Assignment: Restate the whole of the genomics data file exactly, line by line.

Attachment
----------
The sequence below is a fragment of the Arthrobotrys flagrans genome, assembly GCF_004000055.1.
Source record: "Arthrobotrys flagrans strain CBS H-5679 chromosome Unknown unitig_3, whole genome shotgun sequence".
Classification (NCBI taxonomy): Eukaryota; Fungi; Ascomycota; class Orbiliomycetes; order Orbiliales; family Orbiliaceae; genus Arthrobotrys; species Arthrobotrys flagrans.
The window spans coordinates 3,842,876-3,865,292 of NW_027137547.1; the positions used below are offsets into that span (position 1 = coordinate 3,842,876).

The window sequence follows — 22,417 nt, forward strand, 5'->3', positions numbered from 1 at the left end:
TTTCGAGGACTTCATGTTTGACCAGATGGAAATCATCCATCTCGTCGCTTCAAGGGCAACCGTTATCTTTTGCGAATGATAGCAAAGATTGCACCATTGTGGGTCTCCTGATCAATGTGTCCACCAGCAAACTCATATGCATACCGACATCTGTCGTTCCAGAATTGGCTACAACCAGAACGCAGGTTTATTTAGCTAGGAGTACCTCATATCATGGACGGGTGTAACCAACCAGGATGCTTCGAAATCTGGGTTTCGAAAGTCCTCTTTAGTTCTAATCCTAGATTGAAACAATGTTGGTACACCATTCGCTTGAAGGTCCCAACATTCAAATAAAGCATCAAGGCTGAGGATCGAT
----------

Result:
The sequence below is a fragment of the Arthrobotrys flagrans genome, assembly GCF_004000055.1.
Source record: "Arthrobotrys flagrans strain CBS H-5679 chromosome Unknown unitig_3, whole genome shotgun sequence".
Classification (NCBI taxonomy): Eukaryota; Fungi; Ascomycota; class Orbiliomycetes; order Orbiliales; family Orbiliaceae; genus Arthrobotrys; species Arthrobotrys flagrans.
The window spans coordinates 3,842,876-3,865,292 of NW_027137547.1; the positions used below are offsets into that span (position 1 = coordinate 3,842,876).

The window sequence follows — 22,417 nt, forward strand, 5'->3', positions numbered from 1 at the left end:
TTTCGAGGACTTCATGTTTGACCAGATGGAAATCATCCATCTCGTCGCTTCAAGGGCAACCGTTATCTTTTGCGAATGATAGCAAAGATTGCACCATTGTGGGTCTCCTGATCAATGTGTCCACCAGCAAACTCATATGCATACCGACATCTGTCGTTCCAGAATTGGCTACAACCAGAACGCAGGTTTATTTAGCTAGGAGTACCTCATATCATGGACGGGTGTAACCAACCAGGATGCTTCGAAATCTGGGTTTCGAAAGTCCTCTTTAGTTCTAATCCTAGATTGAAACAATGTTGGTACACCATTCGCTTGAAGGTCCCAACATTCAAATAAAGCATCAAGGCTGAGGATCGAT